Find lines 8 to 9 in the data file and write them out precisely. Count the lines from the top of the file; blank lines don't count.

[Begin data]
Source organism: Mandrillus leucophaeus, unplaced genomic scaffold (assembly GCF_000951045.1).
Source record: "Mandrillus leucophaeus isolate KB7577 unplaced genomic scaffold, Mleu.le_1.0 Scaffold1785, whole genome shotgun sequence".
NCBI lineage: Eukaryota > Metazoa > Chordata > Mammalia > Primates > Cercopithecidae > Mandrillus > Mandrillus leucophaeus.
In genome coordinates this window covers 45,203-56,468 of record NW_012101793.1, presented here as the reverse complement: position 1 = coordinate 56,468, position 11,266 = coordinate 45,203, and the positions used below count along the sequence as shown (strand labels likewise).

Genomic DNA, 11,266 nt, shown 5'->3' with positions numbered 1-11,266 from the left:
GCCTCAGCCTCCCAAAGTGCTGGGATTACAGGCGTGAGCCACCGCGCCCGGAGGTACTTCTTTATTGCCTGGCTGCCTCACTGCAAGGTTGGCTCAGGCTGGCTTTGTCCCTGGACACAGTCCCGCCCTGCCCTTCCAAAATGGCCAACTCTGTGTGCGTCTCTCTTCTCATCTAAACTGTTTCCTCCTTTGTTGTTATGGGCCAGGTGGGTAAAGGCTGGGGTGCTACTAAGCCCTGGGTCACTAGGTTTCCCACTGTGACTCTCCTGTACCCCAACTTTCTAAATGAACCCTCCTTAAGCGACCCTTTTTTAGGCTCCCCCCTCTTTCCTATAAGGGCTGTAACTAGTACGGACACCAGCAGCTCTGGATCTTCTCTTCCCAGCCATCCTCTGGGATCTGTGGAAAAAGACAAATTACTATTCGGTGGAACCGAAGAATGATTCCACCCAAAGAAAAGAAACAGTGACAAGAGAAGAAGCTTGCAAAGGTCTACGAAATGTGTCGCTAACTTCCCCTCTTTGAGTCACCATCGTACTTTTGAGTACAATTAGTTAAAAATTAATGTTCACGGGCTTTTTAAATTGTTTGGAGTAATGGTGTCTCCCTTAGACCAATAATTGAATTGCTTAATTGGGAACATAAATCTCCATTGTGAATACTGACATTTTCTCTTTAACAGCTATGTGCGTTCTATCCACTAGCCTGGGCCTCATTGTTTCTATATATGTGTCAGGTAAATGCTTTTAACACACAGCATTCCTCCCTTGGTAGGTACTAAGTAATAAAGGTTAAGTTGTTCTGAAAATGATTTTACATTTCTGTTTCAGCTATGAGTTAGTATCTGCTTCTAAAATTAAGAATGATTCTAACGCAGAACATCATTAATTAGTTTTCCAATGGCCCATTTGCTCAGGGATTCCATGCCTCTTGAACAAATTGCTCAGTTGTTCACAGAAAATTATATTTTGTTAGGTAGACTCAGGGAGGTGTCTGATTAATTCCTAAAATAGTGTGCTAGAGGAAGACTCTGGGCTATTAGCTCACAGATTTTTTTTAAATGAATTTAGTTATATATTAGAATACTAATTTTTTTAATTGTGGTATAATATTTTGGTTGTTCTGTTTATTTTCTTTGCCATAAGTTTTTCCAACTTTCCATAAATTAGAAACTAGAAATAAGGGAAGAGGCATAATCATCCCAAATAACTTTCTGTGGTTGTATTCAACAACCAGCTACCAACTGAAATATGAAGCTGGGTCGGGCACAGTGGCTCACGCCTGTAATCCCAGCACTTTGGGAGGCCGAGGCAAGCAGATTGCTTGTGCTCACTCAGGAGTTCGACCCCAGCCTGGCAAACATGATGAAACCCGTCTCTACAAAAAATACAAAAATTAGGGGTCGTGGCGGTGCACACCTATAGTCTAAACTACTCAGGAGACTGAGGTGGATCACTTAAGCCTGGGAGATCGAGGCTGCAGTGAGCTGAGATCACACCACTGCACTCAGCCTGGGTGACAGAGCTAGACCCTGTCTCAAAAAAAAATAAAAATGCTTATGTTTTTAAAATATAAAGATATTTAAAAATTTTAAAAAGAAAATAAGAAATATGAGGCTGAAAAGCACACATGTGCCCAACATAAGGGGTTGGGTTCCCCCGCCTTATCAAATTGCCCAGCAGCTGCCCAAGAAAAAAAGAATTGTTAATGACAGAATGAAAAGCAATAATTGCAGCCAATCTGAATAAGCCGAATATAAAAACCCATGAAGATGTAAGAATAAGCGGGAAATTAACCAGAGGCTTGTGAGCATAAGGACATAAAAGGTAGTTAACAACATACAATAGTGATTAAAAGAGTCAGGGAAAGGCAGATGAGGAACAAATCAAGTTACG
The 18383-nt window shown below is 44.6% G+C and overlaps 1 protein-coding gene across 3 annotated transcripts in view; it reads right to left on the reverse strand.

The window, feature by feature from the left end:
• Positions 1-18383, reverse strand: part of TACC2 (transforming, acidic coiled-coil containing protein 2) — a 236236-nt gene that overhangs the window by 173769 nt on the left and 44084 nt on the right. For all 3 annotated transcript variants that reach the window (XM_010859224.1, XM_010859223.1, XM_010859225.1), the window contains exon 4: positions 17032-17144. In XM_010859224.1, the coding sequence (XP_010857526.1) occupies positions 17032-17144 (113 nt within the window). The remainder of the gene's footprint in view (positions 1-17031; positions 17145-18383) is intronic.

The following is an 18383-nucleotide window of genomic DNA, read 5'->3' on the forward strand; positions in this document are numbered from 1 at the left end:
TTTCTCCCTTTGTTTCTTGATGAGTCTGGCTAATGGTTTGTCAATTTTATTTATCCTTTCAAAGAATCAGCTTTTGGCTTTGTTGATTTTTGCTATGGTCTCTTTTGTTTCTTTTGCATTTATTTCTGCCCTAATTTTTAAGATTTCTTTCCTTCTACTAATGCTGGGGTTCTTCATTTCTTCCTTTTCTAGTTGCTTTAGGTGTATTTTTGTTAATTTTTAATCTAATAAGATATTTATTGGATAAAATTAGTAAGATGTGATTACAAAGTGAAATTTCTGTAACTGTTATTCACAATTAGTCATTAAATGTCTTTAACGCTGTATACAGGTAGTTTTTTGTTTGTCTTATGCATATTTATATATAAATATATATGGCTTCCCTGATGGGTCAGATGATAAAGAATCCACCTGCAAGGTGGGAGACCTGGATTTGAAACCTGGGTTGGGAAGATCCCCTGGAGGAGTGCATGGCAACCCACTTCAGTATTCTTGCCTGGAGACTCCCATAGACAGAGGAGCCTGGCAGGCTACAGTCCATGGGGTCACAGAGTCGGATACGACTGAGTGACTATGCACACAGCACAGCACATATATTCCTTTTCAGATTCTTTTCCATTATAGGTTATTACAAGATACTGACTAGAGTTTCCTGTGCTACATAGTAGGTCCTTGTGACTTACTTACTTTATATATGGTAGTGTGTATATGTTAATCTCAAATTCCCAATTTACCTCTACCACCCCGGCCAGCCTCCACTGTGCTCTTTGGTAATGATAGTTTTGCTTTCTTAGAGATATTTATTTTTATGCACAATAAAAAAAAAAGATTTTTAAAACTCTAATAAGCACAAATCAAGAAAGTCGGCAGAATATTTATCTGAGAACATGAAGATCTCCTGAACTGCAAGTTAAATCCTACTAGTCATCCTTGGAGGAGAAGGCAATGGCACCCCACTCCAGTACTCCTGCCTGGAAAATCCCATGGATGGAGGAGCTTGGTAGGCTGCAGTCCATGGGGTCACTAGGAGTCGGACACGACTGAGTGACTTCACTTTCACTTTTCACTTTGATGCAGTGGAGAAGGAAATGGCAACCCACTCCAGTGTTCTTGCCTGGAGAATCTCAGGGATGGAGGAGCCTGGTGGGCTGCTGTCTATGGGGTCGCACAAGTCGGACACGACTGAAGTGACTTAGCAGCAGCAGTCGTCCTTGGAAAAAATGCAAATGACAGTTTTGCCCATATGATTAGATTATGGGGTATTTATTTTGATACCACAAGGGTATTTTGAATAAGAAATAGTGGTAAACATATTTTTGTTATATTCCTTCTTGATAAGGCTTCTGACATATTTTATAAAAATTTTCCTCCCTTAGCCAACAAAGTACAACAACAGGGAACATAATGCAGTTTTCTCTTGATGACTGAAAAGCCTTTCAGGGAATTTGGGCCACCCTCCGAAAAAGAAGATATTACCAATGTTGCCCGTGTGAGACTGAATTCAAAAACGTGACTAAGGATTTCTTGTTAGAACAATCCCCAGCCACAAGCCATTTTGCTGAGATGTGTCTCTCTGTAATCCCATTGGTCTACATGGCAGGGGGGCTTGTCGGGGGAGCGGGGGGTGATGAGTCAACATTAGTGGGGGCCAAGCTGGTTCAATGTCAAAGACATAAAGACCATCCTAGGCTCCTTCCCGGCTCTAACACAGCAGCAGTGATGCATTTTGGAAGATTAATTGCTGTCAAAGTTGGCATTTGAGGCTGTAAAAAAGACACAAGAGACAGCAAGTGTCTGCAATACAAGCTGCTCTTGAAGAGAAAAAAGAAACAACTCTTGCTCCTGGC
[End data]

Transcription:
The window, feature by feature from the left end:
• Positions 1-18383, reverse strand: part of TACC2 (transforming, acidic coiled-coil containing protein 2) — a 236236-nt gene that overhangs the window by 173769 nt on the left and 44084 nt on the right. For all 3 annotated transcript variants that reach the window (XM_010859224.1, XM_010859223.1, XM_010859225.1), the window contains exon 4: positions 17032-17144. In XM_010859224.1, the coding sequence (XP_010857526.1) occupies positions 17032-17144 (113 nt within the window). The remainder of the gene's footprint in view (positions 1-17031; positions 17145-18383) is intronic.